Life is about taking risks. While we have all heard this before, some of us haven’t heard it enough.
During a speech before Tuck residents, David Leuschen – the Founder & CEO of Riverstone Holdings – used his personal story to instill in others a sense of adventure. After his presentation, many residents left the talk feeling the importance of embracing risk-taking, among other things.
While telling the tale involving his growing up in a ranch, Leuschen reminded the audience of the blandness of a life without colors. Staying within the lines, Leuschen assured the crowd, is not for those trying to make things happen. Living on the edge, however, is more like it.
Innovation is part of life and if you stop innovating, you stop living.
At Leuschen’s company, risk goes hand in hand with innovation. This attitude is what placed the company right up there with the greats when it helped to develop the Master Limited Partnership ownership structure, at least that’s what the Riverstone CEO claims.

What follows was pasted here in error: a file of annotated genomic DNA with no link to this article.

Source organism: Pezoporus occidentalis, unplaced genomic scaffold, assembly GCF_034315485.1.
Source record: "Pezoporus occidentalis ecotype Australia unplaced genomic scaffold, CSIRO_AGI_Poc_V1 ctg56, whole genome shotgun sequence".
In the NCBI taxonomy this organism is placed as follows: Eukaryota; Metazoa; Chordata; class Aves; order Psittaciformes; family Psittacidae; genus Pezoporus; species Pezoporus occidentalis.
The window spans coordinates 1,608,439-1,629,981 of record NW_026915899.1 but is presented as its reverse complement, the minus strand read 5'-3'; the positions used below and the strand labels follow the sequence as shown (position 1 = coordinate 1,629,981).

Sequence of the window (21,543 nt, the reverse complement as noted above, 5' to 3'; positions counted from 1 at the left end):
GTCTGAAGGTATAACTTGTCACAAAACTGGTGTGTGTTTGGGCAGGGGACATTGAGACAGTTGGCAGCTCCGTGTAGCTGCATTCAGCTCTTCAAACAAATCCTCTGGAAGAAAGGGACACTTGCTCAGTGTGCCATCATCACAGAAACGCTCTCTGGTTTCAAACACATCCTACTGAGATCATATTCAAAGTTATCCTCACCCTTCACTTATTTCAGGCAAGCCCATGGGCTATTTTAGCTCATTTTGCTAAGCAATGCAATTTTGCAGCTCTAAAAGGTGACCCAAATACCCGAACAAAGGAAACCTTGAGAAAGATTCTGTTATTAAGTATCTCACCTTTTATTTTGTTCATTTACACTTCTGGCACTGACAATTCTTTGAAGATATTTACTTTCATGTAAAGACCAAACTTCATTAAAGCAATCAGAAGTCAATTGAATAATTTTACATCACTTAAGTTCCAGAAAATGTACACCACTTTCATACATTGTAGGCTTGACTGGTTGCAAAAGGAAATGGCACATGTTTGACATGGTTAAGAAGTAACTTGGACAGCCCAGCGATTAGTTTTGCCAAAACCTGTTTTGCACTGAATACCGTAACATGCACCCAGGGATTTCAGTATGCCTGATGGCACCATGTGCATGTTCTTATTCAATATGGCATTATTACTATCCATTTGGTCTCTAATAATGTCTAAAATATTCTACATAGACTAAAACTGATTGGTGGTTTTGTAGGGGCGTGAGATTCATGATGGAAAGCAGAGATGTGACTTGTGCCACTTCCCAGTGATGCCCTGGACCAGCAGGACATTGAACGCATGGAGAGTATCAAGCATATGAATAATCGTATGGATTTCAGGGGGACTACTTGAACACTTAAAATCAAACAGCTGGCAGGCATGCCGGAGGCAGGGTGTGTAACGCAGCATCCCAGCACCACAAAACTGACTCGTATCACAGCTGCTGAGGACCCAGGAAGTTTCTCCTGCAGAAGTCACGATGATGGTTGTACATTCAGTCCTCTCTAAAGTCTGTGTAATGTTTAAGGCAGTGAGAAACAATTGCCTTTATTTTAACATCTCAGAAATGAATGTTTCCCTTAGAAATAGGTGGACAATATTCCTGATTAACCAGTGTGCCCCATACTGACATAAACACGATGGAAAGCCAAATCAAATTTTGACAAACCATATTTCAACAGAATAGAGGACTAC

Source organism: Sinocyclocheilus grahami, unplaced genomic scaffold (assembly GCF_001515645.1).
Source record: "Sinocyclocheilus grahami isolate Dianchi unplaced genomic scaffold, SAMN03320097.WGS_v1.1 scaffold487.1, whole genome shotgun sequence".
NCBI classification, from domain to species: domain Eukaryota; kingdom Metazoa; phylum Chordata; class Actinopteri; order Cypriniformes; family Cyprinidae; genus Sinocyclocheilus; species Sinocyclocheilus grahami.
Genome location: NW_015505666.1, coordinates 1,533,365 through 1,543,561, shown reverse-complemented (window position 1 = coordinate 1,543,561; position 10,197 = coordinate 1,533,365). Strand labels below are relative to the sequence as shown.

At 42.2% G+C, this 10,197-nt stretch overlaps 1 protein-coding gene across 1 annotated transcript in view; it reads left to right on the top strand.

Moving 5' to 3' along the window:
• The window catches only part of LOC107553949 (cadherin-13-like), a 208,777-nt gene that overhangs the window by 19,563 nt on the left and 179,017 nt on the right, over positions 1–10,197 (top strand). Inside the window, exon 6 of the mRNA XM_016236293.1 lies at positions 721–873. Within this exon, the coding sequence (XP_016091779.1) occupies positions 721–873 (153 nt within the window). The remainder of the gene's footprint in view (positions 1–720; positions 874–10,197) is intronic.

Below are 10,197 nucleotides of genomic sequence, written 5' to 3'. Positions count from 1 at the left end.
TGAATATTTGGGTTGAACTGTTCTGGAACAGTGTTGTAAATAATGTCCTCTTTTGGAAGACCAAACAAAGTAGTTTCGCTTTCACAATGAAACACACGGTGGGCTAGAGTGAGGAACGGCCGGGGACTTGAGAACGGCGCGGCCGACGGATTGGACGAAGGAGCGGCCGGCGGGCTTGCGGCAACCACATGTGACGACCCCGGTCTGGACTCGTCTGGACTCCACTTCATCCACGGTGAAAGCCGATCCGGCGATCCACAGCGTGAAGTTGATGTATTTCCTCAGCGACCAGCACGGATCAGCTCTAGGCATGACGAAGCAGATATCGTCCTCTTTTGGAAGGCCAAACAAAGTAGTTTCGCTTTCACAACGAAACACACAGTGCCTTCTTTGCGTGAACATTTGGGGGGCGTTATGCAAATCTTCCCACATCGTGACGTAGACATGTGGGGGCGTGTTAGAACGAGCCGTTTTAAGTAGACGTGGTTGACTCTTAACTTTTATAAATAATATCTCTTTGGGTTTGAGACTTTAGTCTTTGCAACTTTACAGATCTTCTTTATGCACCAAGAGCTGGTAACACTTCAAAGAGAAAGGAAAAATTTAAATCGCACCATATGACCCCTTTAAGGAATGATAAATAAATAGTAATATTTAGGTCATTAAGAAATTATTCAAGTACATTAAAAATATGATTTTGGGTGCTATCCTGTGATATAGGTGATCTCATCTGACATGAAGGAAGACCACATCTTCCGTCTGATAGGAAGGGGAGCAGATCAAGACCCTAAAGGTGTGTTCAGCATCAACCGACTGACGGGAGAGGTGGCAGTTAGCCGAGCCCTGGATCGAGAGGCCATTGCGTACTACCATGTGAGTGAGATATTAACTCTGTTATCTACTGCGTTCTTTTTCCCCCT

David Leuschen (http://www.imdb.com/name/nm1590778/) believes that showing up accounts for 90% of living life, an idea that was first made popular by Woody Allen. To him, sticking with what you choose as a career early in life is important, but putting effort into it is even more important. By revisiting his younger days when he had first started Riverstone, Leuschen reminded the crowd that even as he thought starting the company had been a major mistake, he kept on going. Opportunities didn’t come right away, but his perseverance made him excel.
When it comes to professionalism and taking things seriously, Leuschen claims that having employees directly involved in the company actually boosts productivity. Riverstone people, for an instance, have $900 million or even more of their own money invested in the company.
Due to that, they end up working diligently to ensure that they will see their money again in the first 24 months. Incentives such as this push the company forward while also boosting the confidence of all employees.
When it comes to advice on how to run a successful business, do you think he hit the nail on the head or is he completely off? Share your thoughts.